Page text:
Thorax and Abdominal Injuries

General Principles


  • Injuries to the thorax and abdomen are more often seen in sports involving sudden deceleration and impact (e.g., football, ice hockey, skiing, and snowboarding).

  • Early recognition and management of these potentially life-threatening injuries are imperative. Serial assessments and a high index of suspicion are essential for accurate evaluation. Once severe injury is recognized, emergency medicine fundamentals and stabilization should be initiated until transfer to a hospital occurs.

  • Torso injuries overlap with injuries to the skeletal system (e.g., traction apophysitis of iliac crest presenting as lower abdominal pain; shoulder conditions can radiate to the thorax; similarly, thoracic and abdominal conditions can radiate to the extremities, confusing the source of symptoms).

Anatomic and Physiologic Issues

  • Combination of upper abdomen injuries can be divided into three regions:

    • Midline region: Left lobe of liver, pancreas, duodenum, transverse colon, small bowel and mesentery, aorta, inferior vena cava, sternum, lower ribs, and heart.

    • Right region: Liver, kidney, adrenal gland, hemidiaphragm, lung, pneumothorax or hemothorax, and ribs.

    • Left region: Other paired organs, but spleen instead of liver.

  • In sports, organs can suffer damage usually resulting from compressive forces (e.g., tackle or bicycle handlebar) that push solid or viscus organ against the spine.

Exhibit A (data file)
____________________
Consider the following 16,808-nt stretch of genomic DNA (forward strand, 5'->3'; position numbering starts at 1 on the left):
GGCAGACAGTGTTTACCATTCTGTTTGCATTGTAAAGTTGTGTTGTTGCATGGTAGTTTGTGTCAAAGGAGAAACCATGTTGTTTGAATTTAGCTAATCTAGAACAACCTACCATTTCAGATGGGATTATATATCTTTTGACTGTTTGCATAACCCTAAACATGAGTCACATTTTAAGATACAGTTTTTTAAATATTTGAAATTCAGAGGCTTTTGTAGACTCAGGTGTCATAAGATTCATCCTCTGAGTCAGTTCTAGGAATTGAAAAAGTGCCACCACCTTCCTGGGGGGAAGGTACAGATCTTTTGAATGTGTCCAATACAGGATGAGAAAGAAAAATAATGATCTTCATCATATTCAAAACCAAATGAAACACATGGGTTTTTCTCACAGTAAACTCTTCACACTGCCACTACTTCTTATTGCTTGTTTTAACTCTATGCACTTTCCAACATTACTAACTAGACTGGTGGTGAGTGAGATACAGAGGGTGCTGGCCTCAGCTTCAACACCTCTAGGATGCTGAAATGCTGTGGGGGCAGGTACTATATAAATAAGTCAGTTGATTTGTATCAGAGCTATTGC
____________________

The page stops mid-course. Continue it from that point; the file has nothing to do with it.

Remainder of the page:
• Deceleration forces and penetrating injuries are uncommon in athletics, although “almost penetrating” injuries are possible (e.g., hockey stick or ski pole) without causing a wound.

  • Abdominal organs in children are more susceptible to injury from trauma because of their relative position (more anterior and lower because of the more horizontal nature of the diaphragm), still developing abdominal musculature, and pliable nature of cartilaginous ribs.

  • “Getting the wind knocked out” is more common than significant trauma to visceral organs. An unguarded blow to the epigastric region causes temporary reflex spasm of the diaphragm. Loosening of restricting garments and flexion at the knees and hips usually restores normal respiration. Because of the risk of intra-abdominal injury, serial observation and follow-up are necessary.

Epidemiology, Injury Statistics, and Sports-Specific Issues

Sport-specific data are limited.